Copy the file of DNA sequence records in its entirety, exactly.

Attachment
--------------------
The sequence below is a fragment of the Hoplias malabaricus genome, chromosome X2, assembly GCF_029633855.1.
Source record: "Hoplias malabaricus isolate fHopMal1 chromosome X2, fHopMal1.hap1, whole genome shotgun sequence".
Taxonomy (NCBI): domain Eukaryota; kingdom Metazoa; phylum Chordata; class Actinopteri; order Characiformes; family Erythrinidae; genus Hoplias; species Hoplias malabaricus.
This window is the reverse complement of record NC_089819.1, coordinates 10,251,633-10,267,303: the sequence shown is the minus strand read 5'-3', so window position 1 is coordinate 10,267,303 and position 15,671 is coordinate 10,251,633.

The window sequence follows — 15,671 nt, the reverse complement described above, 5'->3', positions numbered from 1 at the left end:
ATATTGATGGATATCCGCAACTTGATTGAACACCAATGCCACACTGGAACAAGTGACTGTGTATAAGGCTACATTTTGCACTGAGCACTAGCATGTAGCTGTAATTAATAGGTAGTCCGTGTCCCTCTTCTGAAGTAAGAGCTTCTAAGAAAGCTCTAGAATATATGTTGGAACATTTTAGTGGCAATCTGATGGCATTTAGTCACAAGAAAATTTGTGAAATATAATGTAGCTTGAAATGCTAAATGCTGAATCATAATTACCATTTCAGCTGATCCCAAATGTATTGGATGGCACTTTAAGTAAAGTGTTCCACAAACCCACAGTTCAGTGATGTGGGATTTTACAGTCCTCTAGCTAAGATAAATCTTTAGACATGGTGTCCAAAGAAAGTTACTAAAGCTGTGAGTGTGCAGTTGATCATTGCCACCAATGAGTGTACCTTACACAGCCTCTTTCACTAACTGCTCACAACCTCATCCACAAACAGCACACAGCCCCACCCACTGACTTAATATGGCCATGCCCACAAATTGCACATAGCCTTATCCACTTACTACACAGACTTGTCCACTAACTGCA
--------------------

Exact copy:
The sequence below is a fragment of the Hoplias malabaricus genome, chromosome X2, assembly GCF_029633855.1.
Source record: "Hoplias malabaricus isolate fHopMal1 chromosome X2, fHopMal1.hap1, whole genome shotgun sequence".
Taxonomy (NCBI): domain Eukaryota; kingdom Metazoa; phylum Chordata; class Actinopteri; order Characiformes; family Erythrinidae; genus Hoplias; species Hoplias malabaricus.
This window is the reverse complement of record NC_089819.1, coordinates 10,251,633-10,267,303: the sequence shown is the minus strand read 5'-3', so window position 1 is coordinate 10,267,303 and position 15,671 is coordinate 10,251,633.

The window sequence follows — 15,671 nt, the reverse complement described above, 5'->3', positions numbered from 1 at the left end:
ATATTGATGGATATCCGCAACTTGATTGAACACCAATGCCACACTGGAACAAGTGACTGTGTATAAGGCTACATTTTGCACTGAGCACTAGCATGTAGCTGTAATTAATAGGTAGTCCGTGTCCCTCTTCTGAAGTAAGAGCTTCTAAGAAAGCTCTAGAATATATGTTGGAACATTTTAGTGGCAATCTGATGGCATTTAGTCACAAGAAAATTTGTGAAATATAATGTAGCTTGAAATGCTAAATGCTGAATCATAATTACCATTTCAGCTGATCCCAAATGTATTGGATGGCACTTTAAGTAAAGTGTTCCACAAACCCACAGTTCAGTGATGTGGGATTTTACAGTCCTCTAGCTAAGATAAATCTTTAGACATGGTGTCCAAAGAAAGTTACTAAAGCTGTGAGTGTGCAGTTGATCATTGCCACCAATGAGTGTACCTTACACAGCCTCTTTCACTAACTGCTCACAACCTCATCCACAAACAGCACACAGCCCCACCCACTGACTTAATATGGCCATGCCCACAAATTGCACATAGCCTTATCCACTTACTACACAGACTTGTCCACTAACTGCA